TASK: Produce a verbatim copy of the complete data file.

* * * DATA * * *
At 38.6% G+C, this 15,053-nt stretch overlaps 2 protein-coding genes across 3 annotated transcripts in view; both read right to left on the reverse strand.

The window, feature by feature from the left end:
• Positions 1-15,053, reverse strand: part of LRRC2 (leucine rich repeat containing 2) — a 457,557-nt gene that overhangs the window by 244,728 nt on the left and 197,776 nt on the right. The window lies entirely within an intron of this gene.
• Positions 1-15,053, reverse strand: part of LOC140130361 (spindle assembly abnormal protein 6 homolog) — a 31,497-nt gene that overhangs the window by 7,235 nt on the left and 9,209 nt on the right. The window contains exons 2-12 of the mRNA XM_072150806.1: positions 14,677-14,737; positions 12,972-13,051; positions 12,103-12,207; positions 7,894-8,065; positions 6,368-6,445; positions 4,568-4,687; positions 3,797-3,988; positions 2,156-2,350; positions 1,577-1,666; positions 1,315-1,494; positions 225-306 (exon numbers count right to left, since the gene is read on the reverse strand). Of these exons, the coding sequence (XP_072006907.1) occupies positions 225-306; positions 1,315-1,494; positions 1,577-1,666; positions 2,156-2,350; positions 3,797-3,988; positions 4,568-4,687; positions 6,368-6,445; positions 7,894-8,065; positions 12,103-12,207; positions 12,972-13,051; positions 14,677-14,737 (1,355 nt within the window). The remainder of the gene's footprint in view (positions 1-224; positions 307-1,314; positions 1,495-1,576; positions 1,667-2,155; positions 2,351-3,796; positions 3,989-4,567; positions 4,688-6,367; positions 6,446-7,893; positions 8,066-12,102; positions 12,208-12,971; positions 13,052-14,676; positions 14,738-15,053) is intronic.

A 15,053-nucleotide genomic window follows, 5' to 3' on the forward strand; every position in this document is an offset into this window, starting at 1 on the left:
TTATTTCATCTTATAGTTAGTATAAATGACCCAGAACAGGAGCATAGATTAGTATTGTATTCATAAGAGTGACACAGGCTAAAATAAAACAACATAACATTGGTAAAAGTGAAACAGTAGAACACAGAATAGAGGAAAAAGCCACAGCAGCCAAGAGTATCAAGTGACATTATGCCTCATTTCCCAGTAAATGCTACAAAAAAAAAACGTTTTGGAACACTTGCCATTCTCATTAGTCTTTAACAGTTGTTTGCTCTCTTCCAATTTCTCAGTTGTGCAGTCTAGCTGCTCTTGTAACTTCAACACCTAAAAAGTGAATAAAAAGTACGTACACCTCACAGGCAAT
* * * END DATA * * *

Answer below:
At 38.6% G+C, this 15,053-nt stretch overlaps 2 protein-coding genes across 3 annotated transcripts in view; both read right to left on the reverse strand.

The window, feature by feature from the left end:
• Positions 1-15,053, reverse strand: part of LRRC2 (leucine rich repeat containing 2) — a 457,557-nt gene that overhangs the window by 244,728 nt on the left and 197,776 nt on the right. The window lies entirely within an intron of this gene.
• Positions 1-15,053, reverse strand: part of LOC140130361 (spindle assembly abnormal protein 6 homolog) — a 31,497-nt gene that overhangs the window by 7,235 nt on the left and 9,209 nt on the right. The window contains exons 2-12 of the mRNA XM_072150806.1: positions 14,677-14,737; positions 12,972-13,051; positions 12,103-12,207; positions 7,894-8,065; positions 6,368-6,445; positions 4,568-4,687; positions 3,797-3,988; positions 2,156-2,350; positions 1,577-1,666; positions 1,315-1,494; positions 225-306 (exon numbers count right to left, since the gene is read on the reverse strand). Of these exons, the coding sequence (XP_072006907.1) occupies positions 225-306; positions 1,315-1,494; positions 1,577-1,666; positions 2,156-2,350; positions 3,797-3,988; positions 4,568-4,687; positions 6,368-6,445; positions 7,894-8,065; positions 12,103-12,207; positions 12,972-13,051; positions 14,677-14,737 (1,355 nt within the window). The remainder of the gene's footprint in view (positions 1-224; positions 307-1,314; positions 1,495-1,576; positions 1,667-2,155; positions 2,351-3,796; positions 3,989-4,567; positions 4,688-6,367; positions 6,446-7,893; positions 8,066-12,102; positions 12,208-12,971; positions 13,052-14,676; positions 14,738-15,053) is intronic.

A 15,053-nucleotide genomic window follows, 5' to 3' on the forward strand; every position in this document is an offset into this window, starting at 1 on the left:
TTATTTCATCTTATAGTTAGTATAAATGACCCAGAACAGGAGCATAGATTAGTATTGTATTCATAAGAGTGACACAGGCTAAAATAAAACAACATAACATTGGTAAAAGTGAAACAGTAGAACACAGAATAGAGGAAAAAGCCACAGCAGCCAAGAGTATCAAGTGACATTATGCCTCATTTCCCAGTAAATGCTACAAAAAAAAAACGTTTTGGAACACTTGCCATTCTCATTAGTCTTTAACAGTTGTTTGCTCTCTTCCAATTTCTCAGTTGTGCAGTCTAGCTGCTCTTGTAACTTCAACACCTAAAAAGTGAATAAAAAGTACGTACACCTCACAGGCAAT